The critical care minimum data set is part of the hospital episode statistics dataset, which is held by the National Health Service information authority. This data is then returned to the hospitals via the secondary user service for sense checking. A grouper software is used to derive the HRG from the organ support data supplied.
Since 2011, the currency (i.e., the HRG) has been nationally mandated; however, the tariff (payment) has been locally set. Yet, national reference costs are generated from hospitals using annually updated guidance, thereby acting as a benchmark[23, 24].
There is no difference in the reimbursement between larger and smaller units, medical versus surgical units, or teaching versus nonteaching hospitals. Some treatments, such as haematological drugs, are excluded from the payment by results system and reimbursed separately. At the moment, there is no information accessible regarding changes in the system currently in use.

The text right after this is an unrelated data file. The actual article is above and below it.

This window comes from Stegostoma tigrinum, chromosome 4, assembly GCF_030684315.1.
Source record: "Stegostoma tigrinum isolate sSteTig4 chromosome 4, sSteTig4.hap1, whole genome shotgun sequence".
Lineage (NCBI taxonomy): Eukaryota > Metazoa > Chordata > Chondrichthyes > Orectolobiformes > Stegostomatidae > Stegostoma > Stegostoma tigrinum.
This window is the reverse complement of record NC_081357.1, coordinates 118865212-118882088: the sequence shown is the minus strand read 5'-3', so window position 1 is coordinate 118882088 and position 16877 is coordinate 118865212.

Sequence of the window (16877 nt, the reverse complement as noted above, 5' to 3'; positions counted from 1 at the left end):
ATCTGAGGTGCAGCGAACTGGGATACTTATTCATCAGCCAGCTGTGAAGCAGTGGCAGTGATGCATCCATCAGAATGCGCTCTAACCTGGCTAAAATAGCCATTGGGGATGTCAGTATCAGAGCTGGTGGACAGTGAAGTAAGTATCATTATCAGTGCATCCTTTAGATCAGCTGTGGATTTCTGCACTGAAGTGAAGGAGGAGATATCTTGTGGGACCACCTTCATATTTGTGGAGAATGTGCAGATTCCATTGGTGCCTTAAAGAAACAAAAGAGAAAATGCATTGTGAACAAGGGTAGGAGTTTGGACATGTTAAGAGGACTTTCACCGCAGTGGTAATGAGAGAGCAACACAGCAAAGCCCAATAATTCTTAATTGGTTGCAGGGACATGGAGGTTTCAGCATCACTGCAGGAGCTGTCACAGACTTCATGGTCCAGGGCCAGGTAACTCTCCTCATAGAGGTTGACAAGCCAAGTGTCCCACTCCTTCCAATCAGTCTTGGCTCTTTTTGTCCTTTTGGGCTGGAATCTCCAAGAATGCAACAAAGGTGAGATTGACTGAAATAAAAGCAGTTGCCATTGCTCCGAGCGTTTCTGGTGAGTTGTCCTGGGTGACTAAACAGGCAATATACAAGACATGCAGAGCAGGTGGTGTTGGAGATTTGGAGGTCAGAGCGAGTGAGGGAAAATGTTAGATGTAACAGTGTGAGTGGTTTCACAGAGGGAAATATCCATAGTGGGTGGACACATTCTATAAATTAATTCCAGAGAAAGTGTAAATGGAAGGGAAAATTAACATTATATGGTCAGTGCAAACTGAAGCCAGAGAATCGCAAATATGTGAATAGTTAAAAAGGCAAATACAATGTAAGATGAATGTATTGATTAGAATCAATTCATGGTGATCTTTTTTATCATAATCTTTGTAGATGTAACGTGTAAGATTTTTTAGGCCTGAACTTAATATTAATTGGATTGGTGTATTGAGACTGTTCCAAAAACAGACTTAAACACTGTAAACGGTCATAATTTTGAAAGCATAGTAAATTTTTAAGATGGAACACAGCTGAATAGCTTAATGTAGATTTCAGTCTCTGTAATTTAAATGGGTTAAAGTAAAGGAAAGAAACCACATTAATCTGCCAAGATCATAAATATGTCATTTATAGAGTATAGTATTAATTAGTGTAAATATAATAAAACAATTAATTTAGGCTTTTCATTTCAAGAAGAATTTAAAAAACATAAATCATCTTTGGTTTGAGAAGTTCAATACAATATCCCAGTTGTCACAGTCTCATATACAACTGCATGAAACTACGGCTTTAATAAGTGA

The reimbursement scheme is based on a DRG system, which has been introduced in 2005 and since then is being revised regularly. The number of DRGs has been reduced from 30,000 to 4,400 grouped DRGs in 2012 and the system is based on ICD-10 diagnoses.
Activity-based costing studies in ICUs demonstrated that time for patient care and costs were poorly associated with diagnosis but better reflected by staffing patterns, ICU levels, and a number of cost drivers, such as admission process, ICU length of stay, (non)invasive mechanical ventilation, haemodiafiltration, hospital consultation, and transportation (mobile intensive care)[26, 27]. Intensive care costs add up to admission DRGs with special financial products for reimbursement (ICU add-ons). During ICU admission, all costs incurred (staffing, equipment, medications, disposables, laboratory testing, diagnostic procedures, and medical consultations) are components of the ICU budget and not part of the DRGs. The ICU incomes are based on add-on products and based on three ICU costing groups reflecting ICU complexity levels, arbitrarily divided into less than 1,000, 1,000 to 1999, and more than 2,000 days of mechanical ventilation per year.